Coronavirus: Isolation will start the clock on a mental health timebomb – Alastair Stewart

Working from home comes at a price, whatever social media says, writes Alastair Stewart

Alastair Stewart is a freelance writer and public affairs consultant
Alastair Stewart is a freelance writer and public affairs consultant

To say COVID-19 is wrecking lives and the economy is an understatement. It’s also on the cusp of causing a mental health calamity across the country. For all the japery on social media, there is a dark side that’s going to explode soon enough.

The argument that there’s been a decline in the basic niceties because we’re “glued to our phones” (says every grandparent) is tentative. Still, the myth prevails; we’re all stuck on Netflix or games consoles or Facebook. But like some kind of cyborg, we can’t survive without our organic components, too. And folk are dramatically underestimating this.

A predictable fad has emerged rejoicing the prospect of working from home. Not remote working, or e-meetings, or flexible working – pants mornings and learning juggling. The internet is awash with vignettes of communities dancing and a limitless number of posts about all the fun things to do in the crisis.

Edinburgh city centre is emptying as people go into isolation (Picture: Lisa Ferguson)

Save for it being nonsense. Not only do the survival of businesses rest on shifting to a flexible working model, but there’s also a hefty mental health price tag not boasted about under the British blasé.

Am I a Scrooge? Better that than a fool. I’ve had two serious back injuries in the past three years, both leaving me horizontal for a month at a time. By week three of the first instance, I could make it to the end of the apartment corridor. I relished the sound of my wife’s keys turning around six, and no amount of Netflix would put out the cabin fever fire. A walk to the end of the street does not negate the explicit warning to keep social contact to a minimum. You can be as busy as you like, but those four walls eventually close in during the “working” day. Depression is likely, the body suffers from lack of activity and engagement, and there’s a pining for the outside world, your routine, friends you’ve not seen. A mundane bus ride seems exciting.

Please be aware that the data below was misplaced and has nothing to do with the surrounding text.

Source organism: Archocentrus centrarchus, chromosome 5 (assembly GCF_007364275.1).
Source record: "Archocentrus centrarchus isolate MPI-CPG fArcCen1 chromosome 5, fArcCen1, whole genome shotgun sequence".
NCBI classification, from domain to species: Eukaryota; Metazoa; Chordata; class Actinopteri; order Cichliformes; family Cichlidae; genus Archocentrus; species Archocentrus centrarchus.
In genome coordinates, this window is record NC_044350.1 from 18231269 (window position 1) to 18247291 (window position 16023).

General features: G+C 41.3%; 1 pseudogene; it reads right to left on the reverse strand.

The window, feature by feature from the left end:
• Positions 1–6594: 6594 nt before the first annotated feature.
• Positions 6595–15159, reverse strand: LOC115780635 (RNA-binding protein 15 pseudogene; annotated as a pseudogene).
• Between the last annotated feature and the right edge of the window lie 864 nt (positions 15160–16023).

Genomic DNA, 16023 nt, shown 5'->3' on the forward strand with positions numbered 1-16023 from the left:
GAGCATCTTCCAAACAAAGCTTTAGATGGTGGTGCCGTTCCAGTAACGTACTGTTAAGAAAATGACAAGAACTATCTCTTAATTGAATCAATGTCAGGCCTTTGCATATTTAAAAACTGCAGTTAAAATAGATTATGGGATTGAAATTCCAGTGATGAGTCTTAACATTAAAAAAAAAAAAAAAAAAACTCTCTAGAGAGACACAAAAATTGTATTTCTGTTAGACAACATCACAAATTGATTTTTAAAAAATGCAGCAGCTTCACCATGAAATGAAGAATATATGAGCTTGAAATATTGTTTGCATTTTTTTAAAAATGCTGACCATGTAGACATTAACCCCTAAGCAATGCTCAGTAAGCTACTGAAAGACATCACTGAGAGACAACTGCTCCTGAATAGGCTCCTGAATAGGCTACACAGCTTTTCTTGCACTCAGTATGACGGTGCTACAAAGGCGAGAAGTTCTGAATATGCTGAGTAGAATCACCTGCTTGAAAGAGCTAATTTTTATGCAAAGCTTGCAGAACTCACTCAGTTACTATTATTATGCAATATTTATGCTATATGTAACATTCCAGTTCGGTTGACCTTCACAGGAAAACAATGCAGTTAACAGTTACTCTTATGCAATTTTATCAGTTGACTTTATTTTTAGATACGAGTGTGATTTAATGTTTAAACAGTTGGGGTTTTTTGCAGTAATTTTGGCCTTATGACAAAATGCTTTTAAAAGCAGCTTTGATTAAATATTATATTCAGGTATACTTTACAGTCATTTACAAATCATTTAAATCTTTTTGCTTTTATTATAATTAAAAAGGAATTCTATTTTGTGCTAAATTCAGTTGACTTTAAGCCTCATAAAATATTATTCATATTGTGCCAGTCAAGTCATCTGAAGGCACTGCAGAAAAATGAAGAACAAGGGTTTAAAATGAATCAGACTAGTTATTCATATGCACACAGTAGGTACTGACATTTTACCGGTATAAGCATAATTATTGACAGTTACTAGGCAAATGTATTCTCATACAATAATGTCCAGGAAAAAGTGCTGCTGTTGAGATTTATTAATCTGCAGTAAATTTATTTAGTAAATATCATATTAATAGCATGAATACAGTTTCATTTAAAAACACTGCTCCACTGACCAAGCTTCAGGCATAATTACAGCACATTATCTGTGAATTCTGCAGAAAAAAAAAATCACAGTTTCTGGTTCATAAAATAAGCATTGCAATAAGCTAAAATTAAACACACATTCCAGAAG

The long-term damage protracted isolation causes is well documented, to say nothing of the noted effects of excessive computer use, lack of exercise, absence of sunlight and indulgence of a sedentary life. The working from home fad isn’t a long weekend – when we bunker down, we bunker down for months to ride out the storm of war against this virus.

Yes, you can leave the house. It is not the same as relishing that Friday pint to break a routine and unwind. The days become blurred after a time and “switching off” is very, very hard. I find it unlikely we’ll be singing flat block renditions for long.


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Computers and phones might be our lifeline, but they’ll be our undoing if we’re not careful. I’ve long said International Men’s Day is a missed opportunity because of the rates of male suicide. Male mental health – and focusing on this from personal experience – still has a stigma attached that’s likely to grow exponentially in the months ahead.

Extremely distressing and wildly unpredictable circumstances coupled with social isolation, are the recipe for an unmitigated health disaster. If we can’t leave our home, if we’re encouraged to stay away from GP practices, there’s a timebomb that will go off, and the price will be catastrophic.

Alastair Stewart is a freelance writer and public affairs consultant. Read more from Alastair at and follow him on Twitter @agjstewart